Beauty of Ceylon tea country

The Hill Country is the most beautiful part of Sri Lanka we saw. We spent a day driving around Nuwara Eliya city (located at an altitude of 1868m) and were amazed by the picture postcard views.

One of the most picturesque car rides ever though many times I wished we had motion sickness tablets. Tough for our driver: winding roads often with only a single lane.

Stunning green tea leaves.

Collecting smiles: My favourite of the day. What a lovely woman. They all hung bags from their foreheads into which they toss picked leaves.

Tamil Indian plantation workers. Our driver told us that life is very difficult for women on the plantations. They are usually from poor families and often start working from the age of 12. Most of them are illiterate and unskilled. They earn up to 500Rs a day if they are able to gather 18kg. Each day they start working as soon as the sun is up and finish when it gets dark. ‘Fair trade’? He didn’t know of anything about it. I wonder if their working conditions have really changed since colonial times.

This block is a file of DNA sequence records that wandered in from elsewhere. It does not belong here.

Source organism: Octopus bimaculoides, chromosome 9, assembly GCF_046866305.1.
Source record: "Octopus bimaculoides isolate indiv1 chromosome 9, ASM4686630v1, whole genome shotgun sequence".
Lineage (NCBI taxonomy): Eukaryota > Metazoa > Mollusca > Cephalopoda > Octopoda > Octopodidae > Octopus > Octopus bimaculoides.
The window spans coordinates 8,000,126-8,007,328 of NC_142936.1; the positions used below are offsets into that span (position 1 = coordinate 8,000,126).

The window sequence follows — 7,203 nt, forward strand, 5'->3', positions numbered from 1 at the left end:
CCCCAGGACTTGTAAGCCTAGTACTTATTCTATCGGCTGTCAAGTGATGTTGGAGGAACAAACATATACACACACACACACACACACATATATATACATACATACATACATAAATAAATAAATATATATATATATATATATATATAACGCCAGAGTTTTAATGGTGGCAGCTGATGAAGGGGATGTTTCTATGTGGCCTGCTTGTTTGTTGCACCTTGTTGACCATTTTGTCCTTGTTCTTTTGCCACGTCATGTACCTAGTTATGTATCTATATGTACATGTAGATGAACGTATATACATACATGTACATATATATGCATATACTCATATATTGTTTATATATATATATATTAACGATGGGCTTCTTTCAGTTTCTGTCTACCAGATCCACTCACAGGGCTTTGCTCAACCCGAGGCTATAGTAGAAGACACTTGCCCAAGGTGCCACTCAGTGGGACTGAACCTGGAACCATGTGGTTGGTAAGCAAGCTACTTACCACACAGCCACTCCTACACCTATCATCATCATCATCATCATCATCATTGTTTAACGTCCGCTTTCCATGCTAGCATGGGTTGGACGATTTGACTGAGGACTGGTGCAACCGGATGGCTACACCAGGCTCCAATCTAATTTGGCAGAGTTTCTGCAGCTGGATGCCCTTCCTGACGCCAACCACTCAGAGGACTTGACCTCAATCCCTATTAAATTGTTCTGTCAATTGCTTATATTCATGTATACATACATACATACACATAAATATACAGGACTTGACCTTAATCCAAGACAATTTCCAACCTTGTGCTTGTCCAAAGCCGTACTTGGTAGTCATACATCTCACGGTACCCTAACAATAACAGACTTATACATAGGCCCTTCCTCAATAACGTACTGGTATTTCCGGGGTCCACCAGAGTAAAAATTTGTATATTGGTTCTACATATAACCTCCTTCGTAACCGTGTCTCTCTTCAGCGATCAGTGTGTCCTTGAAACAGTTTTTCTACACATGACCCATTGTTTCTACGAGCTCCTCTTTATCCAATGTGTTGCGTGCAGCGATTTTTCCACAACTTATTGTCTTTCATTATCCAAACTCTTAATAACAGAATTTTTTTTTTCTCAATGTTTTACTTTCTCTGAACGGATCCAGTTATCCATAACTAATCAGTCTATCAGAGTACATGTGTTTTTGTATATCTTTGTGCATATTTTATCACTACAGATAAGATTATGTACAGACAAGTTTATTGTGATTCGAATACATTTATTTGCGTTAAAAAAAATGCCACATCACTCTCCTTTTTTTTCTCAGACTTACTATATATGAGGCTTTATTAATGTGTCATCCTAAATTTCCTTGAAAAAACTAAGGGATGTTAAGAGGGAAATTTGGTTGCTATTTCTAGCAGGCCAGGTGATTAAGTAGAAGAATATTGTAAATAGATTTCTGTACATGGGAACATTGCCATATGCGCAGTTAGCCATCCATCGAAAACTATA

Tea has been grown in Sri Lanka since 1860 after the coffee rust fungus destroyed all the coffee plantations. Most of the tree bushes are as old as the plantations and each bush can be picked every seven days.

The one thing we did not expect of Sri Lanka: cold temperatures! We expected Nuwara Eliya to be significantly cooler, but we were actually freezing. It didn’t help that we got wet while walking around town. By the time we got back to our hotel we were literally shaking with cold. Rooms were huge and not heated, windows let in cold air and we were afraid of having a miserably and cold night. Lucky for us we were able (for a small fee) to buy a stack of wood and enjoy a small fire in our room. And we got extra blankets!

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